Inside of Sabrina D’Angelo resides a pair of distinct personalities.
On the soccer field, South Carolina’s junior goalkeeper displays the intense competitiveness and fearlessness that made her the SEC Defensive Player of the Year for the second time in three seasons.
Off the field, D’Angelo’s free-spirited effervescence shines through with a throaty laugh as she describes her love of outdoor activities from biking to lounging by the river.
Junior defender Taylor Leach knows both sides of her teammate and best friend. The two spend much of their free time away from the field with smiles on their faces, whether they’re watching TV, playing cards or just knocking around. Leach said the outgoing D’Angelo, like many goalkeepers, can be a little weird at times, noting that her friend calls her bicycle “Leo.”
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“Sabrina is just a lot of fun, I guess you could put it,” Leach said. “There’s never a dull moment with that girl. She makes awkward situations into the best ones because she just laughs whenever she feels awkward. She’s just a joy to be around.”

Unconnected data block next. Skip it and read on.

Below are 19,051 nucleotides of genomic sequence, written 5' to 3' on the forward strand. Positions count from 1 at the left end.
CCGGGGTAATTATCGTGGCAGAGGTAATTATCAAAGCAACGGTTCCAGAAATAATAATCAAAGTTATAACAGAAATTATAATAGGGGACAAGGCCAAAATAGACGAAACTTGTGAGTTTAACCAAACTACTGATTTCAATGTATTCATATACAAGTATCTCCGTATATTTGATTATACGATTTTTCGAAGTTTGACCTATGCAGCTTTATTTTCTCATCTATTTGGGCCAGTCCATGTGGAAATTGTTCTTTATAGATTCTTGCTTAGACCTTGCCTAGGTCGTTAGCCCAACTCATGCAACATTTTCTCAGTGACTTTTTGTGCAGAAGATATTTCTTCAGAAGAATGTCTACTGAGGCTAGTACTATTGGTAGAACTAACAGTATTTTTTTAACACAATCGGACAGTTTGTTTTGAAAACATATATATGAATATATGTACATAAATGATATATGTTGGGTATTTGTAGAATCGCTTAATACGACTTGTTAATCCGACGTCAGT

Leach, who’s an All-SEC first-team defender, also gets an up-close look at D’Angelo’s flip side as the take-charge player standing in the net.
“She’s the most intense person I know on the field,” Leach said. “Having her play behind me, I have the most confidence in the world. Everybody does. And when you have somebody that vocal who’s that sure of herself, it’s a great feeling.”
It doesn’t hurt that she also possesses excellent skills. D’Angelo arrived in Columbia three seasons ago from Welland, Ontario, and went directly into USC’s starting lineup. She ranks second on the program’s all-time list in shutouts (18) and third in saves (183), starts (57) and goals-against average (0.84) with another season still to play.
She missed the first two weeks of her sophomore season to compete on Canada’s U20 Women’s World Cup team in international play, where she performed well enough to earn year-end honors as that country’s U20 player of the year.
D’Angelo cites her maturity and experience for this 11-shutout season as a junior. That has played a big role in No. 14 USC’s 16-3-2 campaign, which continues Friday night with a first-round NCAA tournament match against Furman on the Gamecocks’ home field.